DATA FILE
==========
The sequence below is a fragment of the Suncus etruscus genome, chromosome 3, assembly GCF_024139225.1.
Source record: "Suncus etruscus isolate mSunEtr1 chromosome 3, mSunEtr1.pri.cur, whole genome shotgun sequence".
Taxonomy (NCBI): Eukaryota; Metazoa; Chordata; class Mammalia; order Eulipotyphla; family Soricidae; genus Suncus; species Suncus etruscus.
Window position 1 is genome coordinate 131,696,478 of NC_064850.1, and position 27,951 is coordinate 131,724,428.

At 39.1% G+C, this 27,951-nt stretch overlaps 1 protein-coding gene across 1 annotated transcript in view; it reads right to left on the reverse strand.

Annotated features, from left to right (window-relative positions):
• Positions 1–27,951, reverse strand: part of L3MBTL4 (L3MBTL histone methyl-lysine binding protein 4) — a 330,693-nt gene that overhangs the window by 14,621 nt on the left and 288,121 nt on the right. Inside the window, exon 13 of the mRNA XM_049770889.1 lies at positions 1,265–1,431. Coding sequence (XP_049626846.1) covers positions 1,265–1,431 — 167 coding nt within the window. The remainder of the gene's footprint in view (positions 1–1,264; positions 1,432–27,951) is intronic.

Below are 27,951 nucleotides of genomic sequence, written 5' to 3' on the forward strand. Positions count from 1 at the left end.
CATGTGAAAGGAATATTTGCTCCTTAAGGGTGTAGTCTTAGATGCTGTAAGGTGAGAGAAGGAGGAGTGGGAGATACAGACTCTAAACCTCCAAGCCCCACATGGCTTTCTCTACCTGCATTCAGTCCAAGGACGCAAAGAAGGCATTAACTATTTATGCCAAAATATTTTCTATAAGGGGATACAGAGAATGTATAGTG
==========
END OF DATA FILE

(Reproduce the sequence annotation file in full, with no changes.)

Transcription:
The sequence below is a fragment of the Suncus etruscus genome, chromosome 3, assembly GCF_024139225.1.
Source record: "Suncus etruscus isolate mSunEtr1 chromosome 3, mSunEtr1.pri.cur, whole genome shotgun sequence".
Taxonomy (NCBI): Eukaryota; Metazoa; Chordata; class Mammalia; order Eulipotyphla; family Soricidae; genus Suncus; species Suncus etruscus.
Window position 1 is genome coordinate 131,696,478 of NC_064850.1, and position 27,951 is coordinate 131,724,428.

At 39.1% G+C, this 27,951-nt stretch overlaps 1 protein-coding gene across 1 annotated transcript in view; it reads right to left on the reverse strand.

Annotated features, from left to right (window-relative positions):
• Positions 1–27,951, reverse strand: part of L3MBTL4 (L3MBTL histone methyl-lysine binding protein 4) — a 330,693-nt gene that overhangs the window by 14,621 nt on the left and 288,121 nt on the right. Inside the window, exon 13 of the mRNA XM_049770889.1 lies at positions 1,265–1,431. Coding sequence (XP_049626846.1) covers positions 1,265–1,431 — 167 coding nt within the window. The remainder of the gene's footprint in view (positions 1–1,264; positions 1,432–27,951) is intronic.

Below are 27,951 nucleotides of genomic sequence, written 5' to 3' on the forward strand. Positions count from 1 at the left end.
CATGTGAAAGGAATATTTGCTCCTTAAGGGTGTAGTCTTAGATGCTGTAAGGTGAGAGAAGGAGGAGTGGGAGATACAGACTCTAAACCTCCAAGCCCCACATGGCTTTCTCTACCTGCATTCAGTCCAAGGACGCAAAGAAGGCATTAACTATTTATGCCAAAATATTTTCTATAAGGGGATACAGAGAATGTATAGTG